The “Name Your Ancestor” contest resulted in more than 1,000 name suggestions for the hypothetical common placental ancestor that scientists described last month. The top 32 contestants, as selected by the Museum and WNYC’s Radiolab, range from serious to silly. Starting today, we need your help to pick the winning moniker for this small, furry, insect-eating mammal.
Most of us know about blue whales, sperm whales, and dolphins (a type of specialized whale). But what about beaked whales, an elusive group that includes nearly a quarter of all living whale species?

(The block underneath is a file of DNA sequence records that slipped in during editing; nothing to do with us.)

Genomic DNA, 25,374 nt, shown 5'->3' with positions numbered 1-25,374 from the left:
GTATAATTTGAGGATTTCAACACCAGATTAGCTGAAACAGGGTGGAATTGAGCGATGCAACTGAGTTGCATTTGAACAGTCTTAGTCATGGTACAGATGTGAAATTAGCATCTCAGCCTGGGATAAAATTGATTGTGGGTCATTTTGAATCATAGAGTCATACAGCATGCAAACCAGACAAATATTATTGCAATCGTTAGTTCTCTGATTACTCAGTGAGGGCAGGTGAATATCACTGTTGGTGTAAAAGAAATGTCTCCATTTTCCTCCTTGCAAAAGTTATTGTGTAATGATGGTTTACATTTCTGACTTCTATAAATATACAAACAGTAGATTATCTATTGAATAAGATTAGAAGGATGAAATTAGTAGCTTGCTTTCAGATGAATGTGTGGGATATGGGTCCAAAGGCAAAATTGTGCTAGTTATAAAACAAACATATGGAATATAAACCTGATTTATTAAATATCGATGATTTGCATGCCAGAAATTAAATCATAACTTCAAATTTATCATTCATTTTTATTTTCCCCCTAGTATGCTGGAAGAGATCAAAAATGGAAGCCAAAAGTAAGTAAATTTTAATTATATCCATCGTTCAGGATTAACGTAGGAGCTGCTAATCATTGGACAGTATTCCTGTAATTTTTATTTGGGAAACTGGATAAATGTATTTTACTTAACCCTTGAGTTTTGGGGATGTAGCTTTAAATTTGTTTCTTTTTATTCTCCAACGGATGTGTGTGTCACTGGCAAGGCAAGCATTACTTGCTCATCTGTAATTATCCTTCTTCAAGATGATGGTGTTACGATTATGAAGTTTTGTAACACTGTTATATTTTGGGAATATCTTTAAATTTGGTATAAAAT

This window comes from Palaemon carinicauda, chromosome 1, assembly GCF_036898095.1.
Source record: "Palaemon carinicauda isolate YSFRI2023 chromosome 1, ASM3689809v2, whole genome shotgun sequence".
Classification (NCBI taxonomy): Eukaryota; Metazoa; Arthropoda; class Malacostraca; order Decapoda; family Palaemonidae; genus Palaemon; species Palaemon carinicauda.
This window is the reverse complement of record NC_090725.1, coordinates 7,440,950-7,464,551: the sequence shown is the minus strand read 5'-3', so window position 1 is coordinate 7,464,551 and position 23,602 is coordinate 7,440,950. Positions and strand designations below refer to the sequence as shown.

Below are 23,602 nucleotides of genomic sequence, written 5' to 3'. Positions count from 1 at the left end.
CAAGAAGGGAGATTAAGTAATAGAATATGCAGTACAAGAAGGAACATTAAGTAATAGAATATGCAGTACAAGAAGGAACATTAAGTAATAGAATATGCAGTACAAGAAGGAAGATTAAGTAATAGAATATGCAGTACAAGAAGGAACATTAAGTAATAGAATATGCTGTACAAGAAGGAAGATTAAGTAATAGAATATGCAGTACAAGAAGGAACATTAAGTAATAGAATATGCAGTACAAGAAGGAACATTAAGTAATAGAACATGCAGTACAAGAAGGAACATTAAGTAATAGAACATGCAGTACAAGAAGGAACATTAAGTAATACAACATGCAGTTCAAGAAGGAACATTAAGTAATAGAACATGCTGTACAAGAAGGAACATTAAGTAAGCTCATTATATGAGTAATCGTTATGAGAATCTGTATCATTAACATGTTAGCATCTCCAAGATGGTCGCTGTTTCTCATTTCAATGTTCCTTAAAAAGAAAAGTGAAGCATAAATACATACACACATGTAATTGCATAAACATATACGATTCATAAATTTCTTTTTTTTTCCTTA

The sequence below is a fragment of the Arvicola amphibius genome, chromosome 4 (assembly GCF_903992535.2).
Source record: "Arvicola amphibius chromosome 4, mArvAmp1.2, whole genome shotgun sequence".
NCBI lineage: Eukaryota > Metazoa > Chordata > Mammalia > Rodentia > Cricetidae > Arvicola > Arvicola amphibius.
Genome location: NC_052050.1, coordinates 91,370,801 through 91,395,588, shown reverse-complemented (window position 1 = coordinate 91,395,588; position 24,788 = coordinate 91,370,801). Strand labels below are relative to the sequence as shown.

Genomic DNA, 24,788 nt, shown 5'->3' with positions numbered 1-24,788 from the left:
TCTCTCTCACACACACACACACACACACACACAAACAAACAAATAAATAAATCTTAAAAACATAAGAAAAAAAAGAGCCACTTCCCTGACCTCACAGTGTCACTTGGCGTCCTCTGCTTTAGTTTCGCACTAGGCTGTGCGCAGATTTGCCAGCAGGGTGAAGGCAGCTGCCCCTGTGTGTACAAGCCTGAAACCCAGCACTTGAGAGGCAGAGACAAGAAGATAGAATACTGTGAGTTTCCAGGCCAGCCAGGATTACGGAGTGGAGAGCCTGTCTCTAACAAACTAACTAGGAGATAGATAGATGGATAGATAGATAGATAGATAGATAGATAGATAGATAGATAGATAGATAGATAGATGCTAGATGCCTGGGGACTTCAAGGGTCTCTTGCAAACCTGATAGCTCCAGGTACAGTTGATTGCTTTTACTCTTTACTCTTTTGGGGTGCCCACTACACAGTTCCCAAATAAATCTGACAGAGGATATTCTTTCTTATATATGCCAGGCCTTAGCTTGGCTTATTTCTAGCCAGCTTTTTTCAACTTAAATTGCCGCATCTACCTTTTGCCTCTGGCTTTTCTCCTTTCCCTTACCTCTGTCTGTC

Like hippos, their closest living relatives, whales are descended from an ancestor that had four legs and walked on land, a transition explored in the upcoming exhibition Whales: Giants of the Deep, opening March 23.
This month, a team of international researchers led by the American Museum of Natural History and Stony Brook University determined in unprecedented detail what the earliest ancestor of placental mammals—the widely diverse group of animals ranging from whales to bats to humans—looked like. The Museum is teaming up with WNYC’s Radiolab to sponsor a tournament to name this early ancestor. Want to enter?